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  • The Life and Undeath of Autonomy in American Literature by Geoff Hamilton
  • Christopher Douglas
Geoff Hamilton. The Life and Undeath of Autonomy in American Literature. University of Virginia Press. xiv, 154. $55.00

Geoff Hamilton’s The Life and Undeath of Autonomy in American Literature begins in ancient Greece and traces the imaginative “evolution” of autonomy through 220 years of American literary history. Anchored in Greek etymologies, Hamilton’s study revolves around how the expression of autonomy—that is, “self-law” but also “self-pasture”—takes place in terms of a struggle with both human law (nomos) and our perception of divine law (themis). Eschewing claims of influence and offering instead the language of “affinities” and development, Hamilton offers a diachronic reading of autonomy’s changing conditions across the major canonical writers, the primary sources in which he is well versed.

Chapter one, on the Greeks, covers Homer, Sophocles, and Socrates, among others. Chapter two introduces questions of autonomy into the American scene by looking mostly at Thomas Jefferson’s agricultural vision, with a brief glance at Charles Brockden Brown. Chapter three looks at the “mythic frontiersman” epitomized by Daniel Boone and James Fenimore Cooper’s Natty Bumppo. Chapter four examines personal autonomy for Ralph Waldo Emerson, Henry David Thoreau, and Walt Whitman and its counterpointed questioning by Edgar Allan Poe and Herman Melville. Chapter five explores the detached, sometimes violent autonomy of the twentieth century, with a look at six works by Ernest Hemingway and Norman Mailer. Chapter six offers a more sustained discussion of a single novel, on autonomy in Cormac McCarthy’s Blood Meridian, where the character of the judge subsumes both nomos and themis into his ultimate self-lawed mastery. Chapter seven proposes the “undeath” of mediated autonomy in three Don DeLillo novels, while the epilogue offers a brief glance at “hyperautonomy” in a twenty-first-century novel by Gary Shteyngart.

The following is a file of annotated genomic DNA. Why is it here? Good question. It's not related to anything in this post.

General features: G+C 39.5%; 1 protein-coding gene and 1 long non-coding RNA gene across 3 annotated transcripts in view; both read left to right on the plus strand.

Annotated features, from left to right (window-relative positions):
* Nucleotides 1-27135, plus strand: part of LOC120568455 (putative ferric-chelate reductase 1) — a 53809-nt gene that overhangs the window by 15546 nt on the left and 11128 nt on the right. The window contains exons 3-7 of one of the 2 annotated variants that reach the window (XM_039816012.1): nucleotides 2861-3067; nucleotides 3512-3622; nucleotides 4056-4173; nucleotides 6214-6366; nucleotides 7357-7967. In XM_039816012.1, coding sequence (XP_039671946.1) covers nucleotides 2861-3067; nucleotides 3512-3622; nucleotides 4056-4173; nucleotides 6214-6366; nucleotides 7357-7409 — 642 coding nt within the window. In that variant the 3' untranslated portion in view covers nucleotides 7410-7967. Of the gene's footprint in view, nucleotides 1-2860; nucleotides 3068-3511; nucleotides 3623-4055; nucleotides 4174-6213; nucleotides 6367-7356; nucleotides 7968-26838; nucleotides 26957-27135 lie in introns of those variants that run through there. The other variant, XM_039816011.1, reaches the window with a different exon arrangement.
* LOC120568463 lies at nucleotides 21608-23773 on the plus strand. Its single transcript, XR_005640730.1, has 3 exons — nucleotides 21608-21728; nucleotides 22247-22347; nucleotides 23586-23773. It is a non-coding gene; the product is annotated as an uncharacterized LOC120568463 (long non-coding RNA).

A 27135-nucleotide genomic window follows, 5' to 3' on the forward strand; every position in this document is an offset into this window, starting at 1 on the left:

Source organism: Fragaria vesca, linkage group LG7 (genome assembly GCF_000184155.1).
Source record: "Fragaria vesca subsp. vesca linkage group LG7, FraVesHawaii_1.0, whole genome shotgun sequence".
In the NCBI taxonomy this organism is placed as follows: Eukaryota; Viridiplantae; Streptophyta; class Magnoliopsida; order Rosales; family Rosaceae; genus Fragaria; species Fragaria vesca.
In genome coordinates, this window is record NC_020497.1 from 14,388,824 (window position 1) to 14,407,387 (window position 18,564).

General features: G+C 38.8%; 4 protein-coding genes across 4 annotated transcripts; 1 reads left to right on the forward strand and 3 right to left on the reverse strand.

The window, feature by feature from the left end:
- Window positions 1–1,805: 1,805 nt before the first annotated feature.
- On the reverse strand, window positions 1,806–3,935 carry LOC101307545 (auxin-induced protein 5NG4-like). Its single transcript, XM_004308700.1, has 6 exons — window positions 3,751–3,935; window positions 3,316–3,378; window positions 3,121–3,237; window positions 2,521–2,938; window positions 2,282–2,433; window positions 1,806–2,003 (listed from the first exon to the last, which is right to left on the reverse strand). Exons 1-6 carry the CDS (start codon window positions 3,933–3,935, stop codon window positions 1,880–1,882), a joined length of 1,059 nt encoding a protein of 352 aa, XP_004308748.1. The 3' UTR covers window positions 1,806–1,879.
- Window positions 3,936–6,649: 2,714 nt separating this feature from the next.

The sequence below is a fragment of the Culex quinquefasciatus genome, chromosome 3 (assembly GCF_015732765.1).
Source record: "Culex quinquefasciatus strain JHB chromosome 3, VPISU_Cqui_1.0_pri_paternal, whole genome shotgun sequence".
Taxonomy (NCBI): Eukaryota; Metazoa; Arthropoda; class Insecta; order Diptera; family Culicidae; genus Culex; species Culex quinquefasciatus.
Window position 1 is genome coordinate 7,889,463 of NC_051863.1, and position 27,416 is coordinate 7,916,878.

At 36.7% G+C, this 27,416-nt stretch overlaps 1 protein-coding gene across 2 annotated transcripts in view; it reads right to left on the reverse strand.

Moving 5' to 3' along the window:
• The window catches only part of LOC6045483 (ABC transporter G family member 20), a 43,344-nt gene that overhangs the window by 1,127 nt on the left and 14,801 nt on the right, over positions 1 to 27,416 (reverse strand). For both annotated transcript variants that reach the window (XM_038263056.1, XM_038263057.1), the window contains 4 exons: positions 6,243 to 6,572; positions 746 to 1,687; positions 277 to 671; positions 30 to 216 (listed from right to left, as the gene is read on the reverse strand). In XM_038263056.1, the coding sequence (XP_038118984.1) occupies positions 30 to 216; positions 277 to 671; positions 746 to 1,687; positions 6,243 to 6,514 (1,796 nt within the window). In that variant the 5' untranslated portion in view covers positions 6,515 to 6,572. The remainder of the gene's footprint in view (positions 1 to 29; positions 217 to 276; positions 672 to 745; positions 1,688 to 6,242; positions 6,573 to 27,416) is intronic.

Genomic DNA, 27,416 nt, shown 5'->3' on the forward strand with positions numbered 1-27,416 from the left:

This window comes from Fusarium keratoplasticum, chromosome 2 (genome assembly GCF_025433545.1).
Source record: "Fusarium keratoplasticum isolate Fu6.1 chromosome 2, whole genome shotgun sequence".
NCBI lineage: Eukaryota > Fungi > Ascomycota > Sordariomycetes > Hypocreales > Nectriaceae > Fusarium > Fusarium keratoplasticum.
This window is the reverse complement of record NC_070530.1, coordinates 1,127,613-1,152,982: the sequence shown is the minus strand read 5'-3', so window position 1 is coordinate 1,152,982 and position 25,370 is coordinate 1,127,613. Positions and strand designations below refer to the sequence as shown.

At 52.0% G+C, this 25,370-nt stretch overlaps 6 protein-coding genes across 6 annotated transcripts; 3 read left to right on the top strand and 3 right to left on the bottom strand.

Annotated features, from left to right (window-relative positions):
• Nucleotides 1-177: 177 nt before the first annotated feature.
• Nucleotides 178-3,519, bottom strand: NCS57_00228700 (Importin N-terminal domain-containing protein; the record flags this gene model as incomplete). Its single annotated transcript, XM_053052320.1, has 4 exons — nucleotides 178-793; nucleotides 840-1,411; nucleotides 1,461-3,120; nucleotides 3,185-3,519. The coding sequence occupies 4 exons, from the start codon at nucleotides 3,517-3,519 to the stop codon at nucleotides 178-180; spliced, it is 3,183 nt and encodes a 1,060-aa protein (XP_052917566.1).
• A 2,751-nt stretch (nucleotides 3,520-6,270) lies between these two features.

As might be expected in such a plan dealing with fourteen primary authors (and numerous others who are more briefly covered) across more than 2,500 years in only 138 pages, the result is a relatively quick thematic survey of autonomy in American literature. Since much of the book translates fairly conventional understandings of these authors (DeLillo’s characters have media-saturated identities; McCarthy’s judge is bent on violent mastery; Hemingway writes in the midst of “spiritual blight”) into the study’s preferred terms of autonomy, nomos, and themis, it would have been especially useful to indicate the new insights and critical advantages of this approach. The introduction suggests that autonomy is a richer conceptual approach than “atomic” individualism, but this suggestion is not demonstrated or argued throughout, and these readings, good as they often are, are unlikely to alter our sense of the longstanding (and long-studied) struggle between self and society in American literature. [End Page 375]

Indeed, recent work in American literary studies, prompted by feminist, postcolonial, and multicultural literary criticism, has generally reframed questions of American literature, identity, and selfhood through the new questions and insights. Hamilton is aware that his study “limits itself to the work (and, largely, the experience) of white males” and suggests that his study will “set a broad conceptual stage for exploring the equally if not more important narrative that runs alongside and against this one, namely, the search for autonomy in works by women and non-white authors.” But such work has been under way for four or five decades, beginning with the critique of how (white, male) American autonomy has traditionally been constructed through a contrast to women and non-white Others. While there is no need for Hamilton to repeat this work and its conclusions, his omission of it as a frame of reference produces some odd lacunae: it is difficult to think through Mailer’s envied “white negro,” or (as Toni Morrison has it) Jim’s necessary unfree presence for narratively shaping Huck’s autonomous freedom, or the slaveholding Jefferson’s concern that the “moral health of a people” be grounded by “their own soil and industry,” without recognizing the deployments of race and gender as the domain for the complex expressions of American autonomy. While insightful in its...


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pp. 375-376
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